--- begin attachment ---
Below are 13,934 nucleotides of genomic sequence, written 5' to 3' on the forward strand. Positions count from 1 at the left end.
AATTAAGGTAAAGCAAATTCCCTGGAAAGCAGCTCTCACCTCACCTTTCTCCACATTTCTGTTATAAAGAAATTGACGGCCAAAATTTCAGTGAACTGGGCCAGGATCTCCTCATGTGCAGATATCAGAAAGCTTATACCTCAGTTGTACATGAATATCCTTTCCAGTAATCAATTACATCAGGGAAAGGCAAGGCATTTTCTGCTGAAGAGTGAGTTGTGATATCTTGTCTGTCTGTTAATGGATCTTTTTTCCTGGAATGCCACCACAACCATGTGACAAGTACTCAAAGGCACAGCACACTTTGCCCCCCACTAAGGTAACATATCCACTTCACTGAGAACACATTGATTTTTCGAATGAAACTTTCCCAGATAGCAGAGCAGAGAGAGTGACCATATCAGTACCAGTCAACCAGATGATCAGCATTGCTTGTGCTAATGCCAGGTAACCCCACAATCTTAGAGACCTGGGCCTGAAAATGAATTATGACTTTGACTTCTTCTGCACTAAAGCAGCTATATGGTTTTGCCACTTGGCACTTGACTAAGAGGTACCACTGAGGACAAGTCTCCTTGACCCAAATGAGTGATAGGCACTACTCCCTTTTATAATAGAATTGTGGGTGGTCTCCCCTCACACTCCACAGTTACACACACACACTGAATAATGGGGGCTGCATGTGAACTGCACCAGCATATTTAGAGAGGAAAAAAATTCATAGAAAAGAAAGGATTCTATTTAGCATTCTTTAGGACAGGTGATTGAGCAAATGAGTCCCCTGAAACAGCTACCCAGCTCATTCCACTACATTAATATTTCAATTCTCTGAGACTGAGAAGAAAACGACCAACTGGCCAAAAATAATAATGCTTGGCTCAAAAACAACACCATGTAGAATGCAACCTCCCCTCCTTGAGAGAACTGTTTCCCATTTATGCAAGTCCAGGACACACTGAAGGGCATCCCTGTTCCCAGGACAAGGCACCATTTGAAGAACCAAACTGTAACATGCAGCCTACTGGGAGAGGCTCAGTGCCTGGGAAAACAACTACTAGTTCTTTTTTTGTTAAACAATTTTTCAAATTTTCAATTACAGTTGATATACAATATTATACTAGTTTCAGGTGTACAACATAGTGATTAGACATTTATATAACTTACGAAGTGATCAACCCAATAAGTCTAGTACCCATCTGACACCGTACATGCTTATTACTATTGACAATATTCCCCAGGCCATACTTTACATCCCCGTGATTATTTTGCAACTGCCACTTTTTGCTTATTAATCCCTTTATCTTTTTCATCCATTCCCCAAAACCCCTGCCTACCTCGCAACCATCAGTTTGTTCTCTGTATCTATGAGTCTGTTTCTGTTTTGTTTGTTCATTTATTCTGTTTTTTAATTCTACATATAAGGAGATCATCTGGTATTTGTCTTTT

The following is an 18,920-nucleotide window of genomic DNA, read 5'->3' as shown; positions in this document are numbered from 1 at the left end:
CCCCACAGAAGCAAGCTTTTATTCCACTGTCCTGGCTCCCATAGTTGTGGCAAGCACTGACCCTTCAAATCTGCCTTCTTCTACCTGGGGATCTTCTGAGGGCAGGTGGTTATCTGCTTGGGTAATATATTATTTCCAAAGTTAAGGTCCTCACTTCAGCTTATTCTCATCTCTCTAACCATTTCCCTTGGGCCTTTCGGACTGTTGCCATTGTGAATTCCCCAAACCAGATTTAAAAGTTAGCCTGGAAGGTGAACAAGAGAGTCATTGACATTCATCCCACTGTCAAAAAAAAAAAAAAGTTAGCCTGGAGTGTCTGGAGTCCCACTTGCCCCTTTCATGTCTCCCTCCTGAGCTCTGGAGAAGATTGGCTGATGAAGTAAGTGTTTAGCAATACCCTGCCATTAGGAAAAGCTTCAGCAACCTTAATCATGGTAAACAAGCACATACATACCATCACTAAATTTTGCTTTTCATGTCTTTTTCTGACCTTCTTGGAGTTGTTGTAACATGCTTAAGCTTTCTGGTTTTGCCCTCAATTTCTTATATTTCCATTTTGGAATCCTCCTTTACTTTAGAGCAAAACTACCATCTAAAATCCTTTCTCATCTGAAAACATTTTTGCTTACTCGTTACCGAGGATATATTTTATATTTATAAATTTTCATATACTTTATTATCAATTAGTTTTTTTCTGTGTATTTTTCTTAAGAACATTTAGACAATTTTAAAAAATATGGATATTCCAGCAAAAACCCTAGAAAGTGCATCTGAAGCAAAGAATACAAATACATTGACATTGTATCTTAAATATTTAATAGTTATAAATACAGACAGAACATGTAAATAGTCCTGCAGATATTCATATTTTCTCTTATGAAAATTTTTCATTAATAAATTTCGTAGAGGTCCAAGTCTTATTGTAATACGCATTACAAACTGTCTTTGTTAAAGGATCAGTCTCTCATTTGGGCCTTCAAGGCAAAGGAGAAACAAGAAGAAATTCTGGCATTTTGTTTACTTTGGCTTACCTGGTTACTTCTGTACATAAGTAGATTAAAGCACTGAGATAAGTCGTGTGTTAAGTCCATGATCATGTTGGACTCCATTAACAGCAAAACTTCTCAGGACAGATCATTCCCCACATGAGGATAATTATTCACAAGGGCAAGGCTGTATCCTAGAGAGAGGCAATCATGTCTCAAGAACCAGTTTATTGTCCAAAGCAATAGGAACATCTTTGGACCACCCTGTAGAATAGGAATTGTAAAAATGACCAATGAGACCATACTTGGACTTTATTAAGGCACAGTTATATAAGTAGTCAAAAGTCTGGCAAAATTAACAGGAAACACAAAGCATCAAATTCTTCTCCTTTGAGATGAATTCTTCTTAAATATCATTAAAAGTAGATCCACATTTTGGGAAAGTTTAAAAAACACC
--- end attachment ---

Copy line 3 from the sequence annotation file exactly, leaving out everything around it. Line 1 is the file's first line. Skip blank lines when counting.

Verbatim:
The following is an 18,920-nucleotide window of genomic DNA, read 5'->3' as shown; positions in this document are numbered from 1 at the left end: